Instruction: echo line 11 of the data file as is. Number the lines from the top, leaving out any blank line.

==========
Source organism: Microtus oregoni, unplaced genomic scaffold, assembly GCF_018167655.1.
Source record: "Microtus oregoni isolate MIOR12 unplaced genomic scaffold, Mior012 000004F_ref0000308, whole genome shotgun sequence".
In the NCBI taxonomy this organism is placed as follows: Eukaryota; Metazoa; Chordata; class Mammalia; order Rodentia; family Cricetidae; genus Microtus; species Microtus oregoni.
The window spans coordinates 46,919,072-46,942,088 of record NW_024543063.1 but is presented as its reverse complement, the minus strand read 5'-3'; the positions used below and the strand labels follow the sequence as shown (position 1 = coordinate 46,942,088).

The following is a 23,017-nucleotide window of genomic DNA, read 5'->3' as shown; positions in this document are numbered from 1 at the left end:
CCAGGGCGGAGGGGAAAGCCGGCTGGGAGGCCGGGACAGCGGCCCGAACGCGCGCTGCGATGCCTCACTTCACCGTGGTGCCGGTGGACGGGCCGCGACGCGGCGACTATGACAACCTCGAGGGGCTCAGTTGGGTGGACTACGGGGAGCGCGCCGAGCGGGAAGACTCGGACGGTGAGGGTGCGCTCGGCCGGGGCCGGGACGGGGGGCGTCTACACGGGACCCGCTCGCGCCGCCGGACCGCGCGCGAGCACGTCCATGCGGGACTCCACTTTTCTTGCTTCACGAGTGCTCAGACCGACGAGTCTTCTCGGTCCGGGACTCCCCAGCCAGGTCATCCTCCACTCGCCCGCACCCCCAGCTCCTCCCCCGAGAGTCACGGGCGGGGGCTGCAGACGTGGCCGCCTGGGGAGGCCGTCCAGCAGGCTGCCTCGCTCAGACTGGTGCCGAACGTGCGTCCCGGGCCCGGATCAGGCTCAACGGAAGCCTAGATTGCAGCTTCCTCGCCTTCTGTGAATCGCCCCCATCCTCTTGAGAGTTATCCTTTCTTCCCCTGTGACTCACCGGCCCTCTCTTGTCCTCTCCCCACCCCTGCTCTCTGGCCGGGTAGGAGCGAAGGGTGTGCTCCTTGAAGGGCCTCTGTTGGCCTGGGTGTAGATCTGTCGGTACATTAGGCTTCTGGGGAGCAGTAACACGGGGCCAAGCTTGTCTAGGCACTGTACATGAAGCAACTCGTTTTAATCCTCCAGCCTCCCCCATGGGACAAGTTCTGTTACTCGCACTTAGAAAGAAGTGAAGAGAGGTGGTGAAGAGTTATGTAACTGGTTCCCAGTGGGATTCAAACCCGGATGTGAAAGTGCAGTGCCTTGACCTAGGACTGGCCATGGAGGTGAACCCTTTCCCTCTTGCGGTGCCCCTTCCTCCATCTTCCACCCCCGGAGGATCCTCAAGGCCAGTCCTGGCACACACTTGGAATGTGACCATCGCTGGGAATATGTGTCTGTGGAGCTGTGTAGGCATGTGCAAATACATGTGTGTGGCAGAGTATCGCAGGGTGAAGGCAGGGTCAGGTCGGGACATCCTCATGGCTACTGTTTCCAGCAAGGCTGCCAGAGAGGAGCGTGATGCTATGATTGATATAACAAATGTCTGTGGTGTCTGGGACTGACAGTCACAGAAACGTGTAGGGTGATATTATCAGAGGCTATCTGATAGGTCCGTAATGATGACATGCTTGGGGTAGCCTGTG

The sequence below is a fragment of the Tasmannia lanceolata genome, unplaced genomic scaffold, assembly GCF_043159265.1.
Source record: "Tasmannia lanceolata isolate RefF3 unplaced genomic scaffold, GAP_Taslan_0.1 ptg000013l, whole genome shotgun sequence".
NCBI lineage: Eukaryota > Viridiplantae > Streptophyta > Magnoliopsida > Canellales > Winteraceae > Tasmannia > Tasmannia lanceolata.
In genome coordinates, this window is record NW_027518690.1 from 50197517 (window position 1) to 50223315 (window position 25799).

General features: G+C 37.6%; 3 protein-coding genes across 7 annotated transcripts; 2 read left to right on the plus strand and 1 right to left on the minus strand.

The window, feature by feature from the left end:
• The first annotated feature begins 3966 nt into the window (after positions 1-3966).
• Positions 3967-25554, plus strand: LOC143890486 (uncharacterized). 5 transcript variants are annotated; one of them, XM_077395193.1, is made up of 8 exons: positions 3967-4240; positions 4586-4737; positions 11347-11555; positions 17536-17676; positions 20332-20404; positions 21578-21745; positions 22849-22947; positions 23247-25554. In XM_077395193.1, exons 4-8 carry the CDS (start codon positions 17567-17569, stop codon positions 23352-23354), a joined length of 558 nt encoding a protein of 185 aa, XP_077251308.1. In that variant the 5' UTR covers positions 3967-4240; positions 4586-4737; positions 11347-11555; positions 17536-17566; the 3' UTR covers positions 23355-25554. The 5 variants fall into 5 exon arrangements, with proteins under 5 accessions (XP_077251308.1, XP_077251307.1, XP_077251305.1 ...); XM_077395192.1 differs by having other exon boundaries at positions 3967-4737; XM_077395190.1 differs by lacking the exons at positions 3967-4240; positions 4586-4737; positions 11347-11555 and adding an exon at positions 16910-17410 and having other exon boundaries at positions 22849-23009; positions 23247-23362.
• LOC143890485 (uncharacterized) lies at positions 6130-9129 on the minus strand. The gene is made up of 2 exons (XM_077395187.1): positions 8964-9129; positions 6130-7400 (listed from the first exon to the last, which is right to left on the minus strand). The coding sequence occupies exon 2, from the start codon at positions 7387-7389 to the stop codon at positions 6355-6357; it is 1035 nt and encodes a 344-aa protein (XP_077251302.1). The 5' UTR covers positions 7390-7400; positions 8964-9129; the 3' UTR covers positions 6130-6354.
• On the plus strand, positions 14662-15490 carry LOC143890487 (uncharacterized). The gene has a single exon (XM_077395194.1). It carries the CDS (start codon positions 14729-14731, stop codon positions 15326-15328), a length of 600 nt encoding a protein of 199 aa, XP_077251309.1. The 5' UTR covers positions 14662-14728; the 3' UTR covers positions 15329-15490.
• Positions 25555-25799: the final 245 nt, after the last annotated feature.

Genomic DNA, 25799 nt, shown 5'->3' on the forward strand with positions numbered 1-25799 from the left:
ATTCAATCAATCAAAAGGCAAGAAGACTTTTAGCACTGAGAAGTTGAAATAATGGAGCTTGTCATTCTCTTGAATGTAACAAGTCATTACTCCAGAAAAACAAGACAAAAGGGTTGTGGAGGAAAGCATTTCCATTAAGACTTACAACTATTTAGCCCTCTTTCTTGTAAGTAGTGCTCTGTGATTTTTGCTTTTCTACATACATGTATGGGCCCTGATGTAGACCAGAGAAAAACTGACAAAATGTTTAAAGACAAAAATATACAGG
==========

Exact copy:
General features: G+C 37.6%; 3 protein-coding genes across 7 annotated transcripts; 2 read left to right on the plus strand and 1 right to left on the minus strand.